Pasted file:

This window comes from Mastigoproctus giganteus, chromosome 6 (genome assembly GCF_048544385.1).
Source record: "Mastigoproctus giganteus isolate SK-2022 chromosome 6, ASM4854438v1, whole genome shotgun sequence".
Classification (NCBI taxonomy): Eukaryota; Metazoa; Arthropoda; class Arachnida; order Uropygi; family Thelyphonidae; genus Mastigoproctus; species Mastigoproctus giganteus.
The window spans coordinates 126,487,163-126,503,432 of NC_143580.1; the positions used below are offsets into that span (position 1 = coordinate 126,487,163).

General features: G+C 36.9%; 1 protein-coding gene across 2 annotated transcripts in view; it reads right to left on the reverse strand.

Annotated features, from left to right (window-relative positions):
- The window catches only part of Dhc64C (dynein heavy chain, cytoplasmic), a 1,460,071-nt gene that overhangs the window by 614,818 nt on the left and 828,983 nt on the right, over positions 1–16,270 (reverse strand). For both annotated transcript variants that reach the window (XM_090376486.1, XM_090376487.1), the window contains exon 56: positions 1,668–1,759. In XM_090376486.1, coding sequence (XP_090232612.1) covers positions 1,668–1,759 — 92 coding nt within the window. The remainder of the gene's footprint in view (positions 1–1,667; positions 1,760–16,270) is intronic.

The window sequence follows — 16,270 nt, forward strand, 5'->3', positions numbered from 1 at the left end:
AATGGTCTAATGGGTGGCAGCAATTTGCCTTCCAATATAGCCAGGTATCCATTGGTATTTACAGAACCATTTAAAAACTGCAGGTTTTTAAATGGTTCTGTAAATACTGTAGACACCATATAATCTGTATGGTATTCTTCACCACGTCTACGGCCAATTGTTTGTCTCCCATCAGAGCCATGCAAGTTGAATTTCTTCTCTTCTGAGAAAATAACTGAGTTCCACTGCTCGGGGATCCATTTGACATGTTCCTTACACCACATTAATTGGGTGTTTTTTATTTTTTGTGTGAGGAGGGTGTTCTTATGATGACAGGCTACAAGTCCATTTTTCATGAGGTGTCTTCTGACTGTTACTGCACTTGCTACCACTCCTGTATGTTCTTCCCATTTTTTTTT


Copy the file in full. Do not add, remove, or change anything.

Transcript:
This window comes from Mastigoproctus giganteus, chromosome 6 (genome assembly GCF_048544385.1).
Source record: "Mastigoproctus giganteus isolate SK-2022 chromosome 6, ASM4854438v1, whole genome shotgun sequence".
Classification (NCBI taxonomy): Eukaryota; Metazoa; Arthropoda; class Arachnida; order Uropygi; family Thelyphonidae; genus Mastigoproctus; species Mastigoproctus giganteus.
The window spans coordinates 126,487,163-126,503,432 of NC_143580.1; the positions used below are offsets into that span (position 1 = coordinate 126,487,163).

General features: G+C 36.9%; 1 protein-coding gene across 2 annotated transcripts in view; it reads right to left on the reverse strand.

Annotated features, from left to right (window-relative positions):
- The window catches only part of Dhc64C (dynein heavy chain, cytoplasmic), a 1,460,071-nt gene that overhangs the window by 614,818 nt on the left and 828,983 nt on the right, over positions 1–16,270 (reverse strand). For both annotated transcript variants that reach the window (XM_090376486.1, XM_090376487.1), the window contains exon 56: positions 1,668–1,759. In XM_090376486.1, coding sequence (XP_090232612.1) covers positions 1,668–1,759 — 92 coding nt within the window. The remainder of the gene's footprint in view (positions 1–1,667; positions 1,760–16,270) is intronic.

The window sequence follows — 16,270 nt, forward strand, 5'->3', positions numbered from 1 at the left end:
AATGGTCTAATGGGTGGCAGCAATTTGCCTTCCAATATAGCCAGGTATCCATTGGTATTTACAGAACCATTTAAAAACTGCAGGTTTTTAAATGGTTCTGTAAATACTGTAGACACCATATAATCTGTATGGTATTCTTCACCACGTCTACGGCCAATTGTTTGTCTCCCATCAGAGCCATGCAAGTTGAATTTCTTCTCTTCTGAGAAAATAACTGAGTTCCACTGCTCGGGGATCCATTTGACATGTTCCTTACACCACATTAATTGGGTGTTTTTTATTTTTTGTGTGAGGAGGGTGTTCTTATGATGACAGGCTACAAGTCCATTTTTCATGAGGTGTCTTCTGACTGTTACTGCACTTGCTACCACTCCTGTATGTTCTTCCCATTTTTTTTT